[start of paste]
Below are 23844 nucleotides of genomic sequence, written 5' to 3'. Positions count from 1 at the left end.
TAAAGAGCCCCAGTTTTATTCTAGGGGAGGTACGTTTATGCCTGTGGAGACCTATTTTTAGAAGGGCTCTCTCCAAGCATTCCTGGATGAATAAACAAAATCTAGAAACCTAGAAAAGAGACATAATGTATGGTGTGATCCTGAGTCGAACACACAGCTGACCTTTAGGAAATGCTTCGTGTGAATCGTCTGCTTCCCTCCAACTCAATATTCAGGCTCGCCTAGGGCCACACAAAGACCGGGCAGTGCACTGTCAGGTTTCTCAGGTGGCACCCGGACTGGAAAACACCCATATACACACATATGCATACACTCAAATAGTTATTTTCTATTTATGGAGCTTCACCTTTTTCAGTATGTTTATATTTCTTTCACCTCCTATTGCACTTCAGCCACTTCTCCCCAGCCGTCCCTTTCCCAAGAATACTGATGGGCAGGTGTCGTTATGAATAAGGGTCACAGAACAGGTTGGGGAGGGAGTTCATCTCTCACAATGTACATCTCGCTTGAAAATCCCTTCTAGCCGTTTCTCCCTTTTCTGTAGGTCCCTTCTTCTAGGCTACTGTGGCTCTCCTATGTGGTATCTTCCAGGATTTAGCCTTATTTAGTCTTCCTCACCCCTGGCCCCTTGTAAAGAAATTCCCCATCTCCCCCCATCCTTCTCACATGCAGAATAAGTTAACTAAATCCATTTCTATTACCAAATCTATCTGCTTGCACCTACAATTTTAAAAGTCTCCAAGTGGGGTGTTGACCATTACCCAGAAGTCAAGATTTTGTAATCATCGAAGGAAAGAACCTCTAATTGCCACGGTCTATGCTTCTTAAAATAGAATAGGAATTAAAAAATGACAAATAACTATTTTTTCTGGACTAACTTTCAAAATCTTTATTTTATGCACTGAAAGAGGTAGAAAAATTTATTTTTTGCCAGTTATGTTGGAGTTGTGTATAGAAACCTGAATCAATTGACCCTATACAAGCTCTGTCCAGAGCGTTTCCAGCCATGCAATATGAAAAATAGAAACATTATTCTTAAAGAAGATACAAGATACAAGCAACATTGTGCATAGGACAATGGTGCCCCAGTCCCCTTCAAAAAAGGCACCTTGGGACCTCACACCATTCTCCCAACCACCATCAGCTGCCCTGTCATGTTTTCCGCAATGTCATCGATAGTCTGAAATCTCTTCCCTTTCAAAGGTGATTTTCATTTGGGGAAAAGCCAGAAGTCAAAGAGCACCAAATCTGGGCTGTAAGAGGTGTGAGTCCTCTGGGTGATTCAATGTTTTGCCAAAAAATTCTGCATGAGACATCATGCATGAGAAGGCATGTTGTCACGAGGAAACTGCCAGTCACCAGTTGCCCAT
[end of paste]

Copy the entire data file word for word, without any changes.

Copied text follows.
Below are 23844 nucleotides of genomic sequence, written 5' to 3'. Positions count from 1 at the left end.
TAAAGAGCCCCAGTTTTATTCTAGGGGAGGTACGTTTATGCCTGTGGAGACCTATTTTTAGAAGGGCTCTCTCCAAGCATTCCTGGATGAATAAACAAAATCTAGAAACCTAGAAAAGAGACATAATGTATGGTGTGATCCTGAGTCGAACACACAGCTGACCTTTAGGAAATGCTTCGTGTGAATCGTCTGCTTCCCTCCAACTCAATATTCAGGCTCGCCTAGGGCCACACAAAGACCGGGCAGTGCACTGTCAGGTTTCTCAGGTGGCACCCGGACTGGAAAACACCCATATACACACATATGCATACACTCAAATAGTTATTTTCTATTTATGGAGCTTCACCTTTTTCAGTATGTTTATATTTCTTTCACCTCCTATTGCACTTCAGCCACTTCTCCCCAGCCGTCCCTTTCCCAAGAATACTGATGGGCAGGTGTCGTTATGAATAAGGGTCACAGAACAGGTTGGGGAGGGAGTTCATCTCTCACAATGTACATCTCGCTTGAAAATCCCTTCTAGCCGTTTCTCCCTTTTCTGTAGGTCCCTTCTTCTAGGCTACTGTGGCTCTCCTATGTGGTATCTTCCAGGATTTAGCCTTATTTAGTCTTCCTCACCCCTGGCCCCTTGTAAAGAAATTCCCCATCTCCCCCCATCCTTCTCACATGCAGAATAAGTTAACTAAATCCATTTCTATTACCAAATCTATCTGCTTGCACCTACAATTTTAAAAGTCTCCAAGTGGGGTGTTGACCATTACCCAGAAGTCAAGATTTTGTAATCATCGAAGGAAAGAACCTCTAATTGCCACGGTCTATGCTTCTTAAAATAGAATAGGAATTAAAAAATGACAAATAACTATTTTTTCTGGACTAACTTTCAAAATCTTTATTTTATGCACTGAAAGAGGTAGAAAAATTTATTTTTTGCCAGTTATGTTGGAGTTGTGTATAGAAACCTGAATCAATTGACCCTATACAAGCTCTGTCCAGAGCGTTTCCAGCCATGCAATATGAAAAATAGAAACATTATTCTTAAAGAAGATACAAGATACAAGCAACATTGTGCATAGGACAATGGTGCCCCAGTCCCCTTCAAAAAAGGCACCTTGGGACCTCACACCATTCTCCCAACCACCATCAGCTGCCCTGTCATGTTTTCCGCAATGTCATCGATAGTCTGAAATCTCTTCCCTTTCAAAGGTGATTTTCATTTGGGGAAAAGCCAGAAGTCAAAGAGCACCAAATCTGGGCTGTAAGAGGTGTGAGTCCTCTGGGTGATTCAATGTTTTGCCAAAAAATTCTGCATGAGACATCATGCATGAGAAGGCATGTTGTCACGAGGAAACTGCCAGTCACCAGTTGCCCAT